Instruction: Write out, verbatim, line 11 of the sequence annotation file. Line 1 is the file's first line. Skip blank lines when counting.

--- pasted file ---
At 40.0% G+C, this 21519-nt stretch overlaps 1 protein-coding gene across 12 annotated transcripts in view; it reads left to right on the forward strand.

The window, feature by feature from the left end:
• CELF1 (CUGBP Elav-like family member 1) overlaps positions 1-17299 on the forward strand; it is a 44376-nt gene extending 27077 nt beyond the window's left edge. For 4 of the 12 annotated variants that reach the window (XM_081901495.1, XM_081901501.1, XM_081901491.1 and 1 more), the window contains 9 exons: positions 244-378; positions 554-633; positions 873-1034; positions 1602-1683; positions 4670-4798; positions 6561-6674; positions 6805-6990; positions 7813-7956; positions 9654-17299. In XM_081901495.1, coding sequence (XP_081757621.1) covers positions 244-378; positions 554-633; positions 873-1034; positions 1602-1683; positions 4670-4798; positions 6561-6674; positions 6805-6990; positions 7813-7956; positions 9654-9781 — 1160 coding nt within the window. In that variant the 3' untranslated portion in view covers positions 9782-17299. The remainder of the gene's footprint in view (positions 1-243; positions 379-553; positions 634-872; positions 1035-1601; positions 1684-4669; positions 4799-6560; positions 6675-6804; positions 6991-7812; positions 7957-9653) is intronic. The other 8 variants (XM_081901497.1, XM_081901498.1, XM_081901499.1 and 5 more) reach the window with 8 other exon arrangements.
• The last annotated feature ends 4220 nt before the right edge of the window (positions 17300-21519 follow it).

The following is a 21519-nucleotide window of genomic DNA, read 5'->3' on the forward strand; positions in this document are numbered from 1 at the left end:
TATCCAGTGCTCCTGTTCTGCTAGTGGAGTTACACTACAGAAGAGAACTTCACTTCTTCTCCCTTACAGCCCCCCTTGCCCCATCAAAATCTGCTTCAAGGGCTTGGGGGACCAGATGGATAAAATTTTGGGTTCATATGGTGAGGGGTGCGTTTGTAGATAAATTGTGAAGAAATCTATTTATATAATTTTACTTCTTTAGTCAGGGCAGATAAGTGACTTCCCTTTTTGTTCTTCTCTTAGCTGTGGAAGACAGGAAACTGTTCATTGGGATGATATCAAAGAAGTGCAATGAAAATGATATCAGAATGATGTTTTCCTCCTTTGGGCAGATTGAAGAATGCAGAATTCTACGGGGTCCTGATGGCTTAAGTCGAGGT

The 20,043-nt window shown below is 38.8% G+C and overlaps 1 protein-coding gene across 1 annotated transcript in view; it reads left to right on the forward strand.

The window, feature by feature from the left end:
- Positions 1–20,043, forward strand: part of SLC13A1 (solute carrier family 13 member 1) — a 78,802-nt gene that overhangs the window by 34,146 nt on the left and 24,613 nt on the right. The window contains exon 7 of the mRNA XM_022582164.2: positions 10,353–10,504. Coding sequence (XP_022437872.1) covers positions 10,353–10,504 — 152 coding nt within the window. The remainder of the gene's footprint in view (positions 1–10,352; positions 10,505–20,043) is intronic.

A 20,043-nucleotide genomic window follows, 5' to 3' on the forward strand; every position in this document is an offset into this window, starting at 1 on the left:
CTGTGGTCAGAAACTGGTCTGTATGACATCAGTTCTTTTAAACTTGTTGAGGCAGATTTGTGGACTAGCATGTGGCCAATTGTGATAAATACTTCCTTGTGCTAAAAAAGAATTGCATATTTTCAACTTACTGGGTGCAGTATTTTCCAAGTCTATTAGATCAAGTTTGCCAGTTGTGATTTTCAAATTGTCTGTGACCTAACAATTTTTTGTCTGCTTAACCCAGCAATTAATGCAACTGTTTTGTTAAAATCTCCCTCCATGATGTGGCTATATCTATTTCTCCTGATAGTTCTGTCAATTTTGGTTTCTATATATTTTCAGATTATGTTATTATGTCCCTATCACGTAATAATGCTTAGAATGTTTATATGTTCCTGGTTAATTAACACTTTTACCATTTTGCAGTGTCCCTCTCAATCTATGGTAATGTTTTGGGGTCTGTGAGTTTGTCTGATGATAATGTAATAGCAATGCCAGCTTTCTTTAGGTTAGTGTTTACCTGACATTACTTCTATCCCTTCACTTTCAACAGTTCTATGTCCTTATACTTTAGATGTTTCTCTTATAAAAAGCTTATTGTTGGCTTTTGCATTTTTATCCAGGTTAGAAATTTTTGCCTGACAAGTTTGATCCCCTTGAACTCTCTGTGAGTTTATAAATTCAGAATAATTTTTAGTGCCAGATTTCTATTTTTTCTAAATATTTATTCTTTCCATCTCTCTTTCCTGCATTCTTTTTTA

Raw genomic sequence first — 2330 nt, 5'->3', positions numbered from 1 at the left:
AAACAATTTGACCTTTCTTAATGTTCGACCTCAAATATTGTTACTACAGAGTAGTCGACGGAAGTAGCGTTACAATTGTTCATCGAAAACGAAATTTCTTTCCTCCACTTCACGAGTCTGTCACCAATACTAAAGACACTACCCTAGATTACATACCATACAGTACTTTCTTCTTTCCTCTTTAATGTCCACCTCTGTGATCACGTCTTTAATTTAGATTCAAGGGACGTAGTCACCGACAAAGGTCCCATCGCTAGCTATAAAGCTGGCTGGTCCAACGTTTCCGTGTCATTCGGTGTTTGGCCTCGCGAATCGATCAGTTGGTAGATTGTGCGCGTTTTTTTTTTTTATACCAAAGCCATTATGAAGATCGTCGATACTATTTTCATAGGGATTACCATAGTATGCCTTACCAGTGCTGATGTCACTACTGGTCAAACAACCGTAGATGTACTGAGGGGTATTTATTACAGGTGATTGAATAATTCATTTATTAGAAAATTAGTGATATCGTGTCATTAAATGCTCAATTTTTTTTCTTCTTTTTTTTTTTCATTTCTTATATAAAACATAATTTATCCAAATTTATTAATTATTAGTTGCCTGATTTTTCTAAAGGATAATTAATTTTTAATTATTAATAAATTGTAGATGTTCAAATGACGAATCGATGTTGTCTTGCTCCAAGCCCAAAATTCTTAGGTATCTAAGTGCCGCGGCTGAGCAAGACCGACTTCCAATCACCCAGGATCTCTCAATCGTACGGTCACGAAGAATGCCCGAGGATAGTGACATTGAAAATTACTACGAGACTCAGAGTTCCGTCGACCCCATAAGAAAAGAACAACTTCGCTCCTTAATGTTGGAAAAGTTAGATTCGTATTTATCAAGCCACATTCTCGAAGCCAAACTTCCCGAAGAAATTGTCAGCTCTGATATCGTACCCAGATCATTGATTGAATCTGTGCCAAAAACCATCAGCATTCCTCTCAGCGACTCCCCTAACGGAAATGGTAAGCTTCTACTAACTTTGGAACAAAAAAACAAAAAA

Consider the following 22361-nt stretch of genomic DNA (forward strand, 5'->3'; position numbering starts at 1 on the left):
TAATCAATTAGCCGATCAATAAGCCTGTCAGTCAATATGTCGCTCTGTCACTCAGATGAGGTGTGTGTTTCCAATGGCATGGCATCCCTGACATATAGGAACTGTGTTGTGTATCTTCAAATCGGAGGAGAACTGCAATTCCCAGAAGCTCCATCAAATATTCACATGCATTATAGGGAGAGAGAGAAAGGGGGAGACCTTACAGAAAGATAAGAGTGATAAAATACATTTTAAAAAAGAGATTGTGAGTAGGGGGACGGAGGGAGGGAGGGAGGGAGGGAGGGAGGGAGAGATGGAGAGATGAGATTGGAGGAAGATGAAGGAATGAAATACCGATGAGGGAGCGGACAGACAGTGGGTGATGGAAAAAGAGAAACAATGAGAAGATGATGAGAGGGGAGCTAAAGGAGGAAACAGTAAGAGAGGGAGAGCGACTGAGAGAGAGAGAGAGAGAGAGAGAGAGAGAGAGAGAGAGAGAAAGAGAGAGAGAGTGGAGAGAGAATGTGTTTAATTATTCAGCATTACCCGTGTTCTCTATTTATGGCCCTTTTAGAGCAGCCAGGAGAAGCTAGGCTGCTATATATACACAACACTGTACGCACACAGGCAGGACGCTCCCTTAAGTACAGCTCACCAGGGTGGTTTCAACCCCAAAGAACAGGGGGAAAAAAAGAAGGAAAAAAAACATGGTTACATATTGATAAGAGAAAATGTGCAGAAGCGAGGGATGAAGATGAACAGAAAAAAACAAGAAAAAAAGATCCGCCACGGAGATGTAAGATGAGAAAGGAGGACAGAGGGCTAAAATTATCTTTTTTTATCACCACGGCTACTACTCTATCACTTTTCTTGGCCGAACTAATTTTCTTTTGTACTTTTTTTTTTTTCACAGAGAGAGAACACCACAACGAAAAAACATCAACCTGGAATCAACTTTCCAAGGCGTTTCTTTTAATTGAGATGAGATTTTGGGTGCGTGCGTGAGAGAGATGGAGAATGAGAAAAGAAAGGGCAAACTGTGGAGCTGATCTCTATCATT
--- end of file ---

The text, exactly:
CTGTGGTCAGAAACTGGTCTGTATGACATCAGTTCTTTTAAACTTGTTGAGGCAGATTTGTGGACTAGCATGTGGCCAATTGTGATAAATACTTCCTTGTGCTAAAAAAGAATTGCATATTTTCAACTTACTGGGTGCAGTATTTTCCAAGTCTATTAGATCAAGTTTGCCAGTTGTGATTTTCAAATTGTCTGTGACCTAACAATTTTTTGTCTGCTTAACCCAGCAATTAATGCAACTGTTTTGTTAAAATCTCCCTCCATGATGTGGCTATATCTATTTCTCCTGATAGTTCTGTCAATTTTGGTTTCTATATATTTTCAGATTATGTTATTATGTCCCTATCACGTAATAATGCTTAGAATGTTTATATGTTCCTGGTTAATTAACACTTTTACCATTTTGCAGTGTCCCTCTCAATCTATGGTAATGTTTTGGGGTCTGTGAGTTTGTCTGATGATAATGTAATAGCAATGCCAGCTTTCTTTAGGTTAGTGTTTACCTGACATTACTTCTATCCCTTCACTTTCAACAGTTCTATGTCCTTATACTTTAGATGTTTCTCTTATAAAAAGCTTATTGTTGGCTTTTGCATTTTTATCCAGGTTAGAAATTTTTGCCTGACAAGTTTGATCCCCTTGAACTCTCTGTGAGTTTATAAATTCAGAATAATTTTTAGTGCCAGATTTCTATTTTTTCTAAATATTTATTCTTTCCATCTCTCTTTCCTGCATTCTTTTTTA